The Latest Cybercrime Trends
RICO Class-Action Suit Goes After H&R Block, Google, Meta for Alleged Tax Data Sharing
A law firm in California has invoked a law usually reserved for organized crime to go after tech giants Meta and Google for allegedly colluding with H&R Block to profit off taxpayer information. The lawsuit stems from a Congressional report that revealed H&R Block (among other tax prep companies) had used advertising and analytics tools from Meta and Google to collect and then share users’ tax information to the tech companies. Since the report, others have filed class-action lawsuits, but the law firm Wisner Baum is the first to claim that the three companies’ conduct amounts to a “pattern of racketeering activity” covered under the Racketeer Influenced and Corrupt Organizations Act (RICO) a tool usually used to prosecute multiple individuals in a criminal enterprise, like Mafia organizations.
Imagine if regulators simply went after some of these more egregious instances and fined companies appropriately. Deficits could be reduced dramatically. It’s time for governments to go after the megaliths that treat consumers as the product. If that makes free “social” media platforms financially unviable, I think we’ll survive. The sad reality is our data is rarely safe online. It’s time to get serious about data protection and hold our institutions accountable for their actions and inactions.
EU Cybersecurity Body Warns of Potential AI-driven Disruptions to European Elections
EU cybersecurity agency ENISA’s 2023 Threat Landscape report warns that powerful new AI models could disrupt EU elections next June. The report cautions that malicious actors could use AI to run large-scale information manipulation campaigns. Ever-evolving Artificial Intelligence models have the capacity to produce human-like text and voices as well as deepfake images and videos that can be used to psychologically manipulate voters. With upcoming elections in the USA, UK, and India in 2024, experts warn the public, policy makers and governments to beware of AI-generated propaganda.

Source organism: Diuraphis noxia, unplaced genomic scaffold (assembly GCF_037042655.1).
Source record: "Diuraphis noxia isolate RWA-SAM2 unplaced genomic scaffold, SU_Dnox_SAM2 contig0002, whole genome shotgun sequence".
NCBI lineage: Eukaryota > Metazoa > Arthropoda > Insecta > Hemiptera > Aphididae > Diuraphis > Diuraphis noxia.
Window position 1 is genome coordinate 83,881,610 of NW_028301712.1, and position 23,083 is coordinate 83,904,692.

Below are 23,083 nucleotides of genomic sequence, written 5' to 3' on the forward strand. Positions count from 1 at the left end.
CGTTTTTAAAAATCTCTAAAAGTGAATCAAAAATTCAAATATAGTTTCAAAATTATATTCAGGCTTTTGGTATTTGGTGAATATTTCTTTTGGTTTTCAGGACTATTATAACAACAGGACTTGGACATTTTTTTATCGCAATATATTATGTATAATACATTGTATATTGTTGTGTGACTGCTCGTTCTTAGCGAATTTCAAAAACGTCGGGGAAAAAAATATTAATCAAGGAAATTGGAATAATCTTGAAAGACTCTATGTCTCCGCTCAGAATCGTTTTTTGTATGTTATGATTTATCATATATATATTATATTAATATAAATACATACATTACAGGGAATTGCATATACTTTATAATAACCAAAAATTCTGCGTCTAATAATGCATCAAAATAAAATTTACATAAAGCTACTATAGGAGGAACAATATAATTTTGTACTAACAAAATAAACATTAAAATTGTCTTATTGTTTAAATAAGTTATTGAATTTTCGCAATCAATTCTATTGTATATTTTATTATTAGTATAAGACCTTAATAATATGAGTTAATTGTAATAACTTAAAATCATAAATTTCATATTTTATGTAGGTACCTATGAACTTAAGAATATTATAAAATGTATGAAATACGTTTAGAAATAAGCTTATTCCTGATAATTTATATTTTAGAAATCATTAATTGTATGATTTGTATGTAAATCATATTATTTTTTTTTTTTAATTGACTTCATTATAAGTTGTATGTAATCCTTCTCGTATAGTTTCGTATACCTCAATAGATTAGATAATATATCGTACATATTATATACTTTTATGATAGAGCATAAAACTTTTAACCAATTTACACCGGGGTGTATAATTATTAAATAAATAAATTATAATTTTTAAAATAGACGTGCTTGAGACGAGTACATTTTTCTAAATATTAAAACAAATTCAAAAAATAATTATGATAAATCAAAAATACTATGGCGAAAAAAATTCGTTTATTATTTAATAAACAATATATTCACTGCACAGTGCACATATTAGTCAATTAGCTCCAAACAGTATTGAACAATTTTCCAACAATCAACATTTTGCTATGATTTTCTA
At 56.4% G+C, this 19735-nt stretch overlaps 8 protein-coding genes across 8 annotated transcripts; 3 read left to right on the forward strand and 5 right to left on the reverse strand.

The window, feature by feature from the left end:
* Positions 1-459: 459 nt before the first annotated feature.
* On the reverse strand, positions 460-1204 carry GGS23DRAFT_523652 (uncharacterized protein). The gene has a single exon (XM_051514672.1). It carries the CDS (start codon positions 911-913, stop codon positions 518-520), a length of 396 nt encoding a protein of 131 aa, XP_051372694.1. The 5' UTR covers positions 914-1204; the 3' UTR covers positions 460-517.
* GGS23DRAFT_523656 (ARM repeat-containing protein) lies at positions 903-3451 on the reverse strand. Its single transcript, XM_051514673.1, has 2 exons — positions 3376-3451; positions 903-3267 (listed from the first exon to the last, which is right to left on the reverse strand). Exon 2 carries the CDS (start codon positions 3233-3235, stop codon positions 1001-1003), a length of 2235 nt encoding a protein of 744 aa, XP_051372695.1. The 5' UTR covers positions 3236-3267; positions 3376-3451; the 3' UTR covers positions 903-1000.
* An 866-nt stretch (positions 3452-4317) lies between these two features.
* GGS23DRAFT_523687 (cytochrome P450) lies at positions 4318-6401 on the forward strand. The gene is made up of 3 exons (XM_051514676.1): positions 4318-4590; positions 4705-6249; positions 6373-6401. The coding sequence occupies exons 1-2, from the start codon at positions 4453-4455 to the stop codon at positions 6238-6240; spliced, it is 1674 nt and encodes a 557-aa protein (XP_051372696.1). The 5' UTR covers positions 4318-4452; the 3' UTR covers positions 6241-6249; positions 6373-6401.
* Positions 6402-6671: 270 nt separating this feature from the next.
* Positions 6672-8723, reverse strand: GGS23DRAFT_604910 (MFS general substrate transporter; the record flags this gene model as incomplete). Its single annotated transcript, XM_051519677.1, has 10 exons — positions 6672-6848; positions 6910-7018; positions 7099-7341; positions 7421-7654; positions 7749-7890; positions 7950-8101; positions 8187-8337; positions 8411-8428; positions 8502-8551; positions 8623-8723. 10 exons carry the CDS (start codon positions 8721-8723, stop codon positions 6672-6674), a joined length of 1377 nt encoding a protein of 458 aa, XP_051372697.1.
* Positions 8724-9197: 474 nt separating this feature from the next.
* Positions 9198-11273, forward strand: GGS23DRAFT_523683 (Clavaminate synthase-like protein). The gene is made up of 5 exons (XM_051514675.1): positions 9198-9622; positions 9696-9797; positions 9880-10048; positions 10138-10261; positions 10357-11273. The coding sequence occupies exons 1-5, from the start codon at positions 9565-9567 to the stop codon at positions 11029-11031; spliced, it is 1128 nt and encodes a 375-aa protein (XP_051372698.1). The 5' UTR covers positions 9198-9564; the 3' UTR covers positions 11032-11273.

In early November, US President Biden’s administration released an Executive Order on the “Safe, Secure, and Trustworthy Development and Use of Artificial Intelligence” that sets “new standards for AI safety and security, protects Americans’ privacy, advances equity and civil rights, stands up for consumers and workers, promotes innovation and competition, advances American leadership around the world.” And in the EU, policy makers are finalizing the AI Act, the world’s first comprehensive regulation on Artificial Intelligence. But despite these important steps to get a handle on AI, managing generative AI and deepfakes remains a question mark. And it’s an unknown worth our attention. We can’t put all our faith in policy makers. In an era of powerful generative AI, critical thinking skills and learning ways to become more vigilant with the technologies we use will likely be our best way forward.
FTC Requires Non-Bank Financial Institutions to Report Data Security Breaches Under Amended Safeguards Rule
On October 27, the Federal Trade Commission (FTC) amended the Safeguards Rule to make it mandatory for non-banking institutions like mortgage brokers, motor vehicle dealers, and payday lenders, to report certain data breaches and other security events to the agency. Any event where unencrypted customer information involving 500 or more consumers is acquired without authorization must be reported and include certain information, such as the number of affected or potentially affected consumers. And the notifications must be made no later than 30 days after discovering the security breach.
The FTC’s Safeguards Rule already requires non-banking financial institutions to develop, implement, and maintain a comprehensive cybersecurity program to keep customer information safe. The new amendment is meant to provide additional incentive for companies to handle our data with care.
And this is good news. When it comes to our sensitive financial data, it’s good to know that governments are holding corporations accountable. However, as consumers and people living digital our own digital lives, there’s a lot we can do to protect ourselves. Here are a few simple and inexpensive ways to avoid being a victim:
- Stay vigilant and informed about today’s online risks and cyber threats
- Put MFA (multi-factor authenticator) on everything—yes, everything
- Practice proper password hygiene and use a password manager
- Invest in online safety tools, training and cyber insurance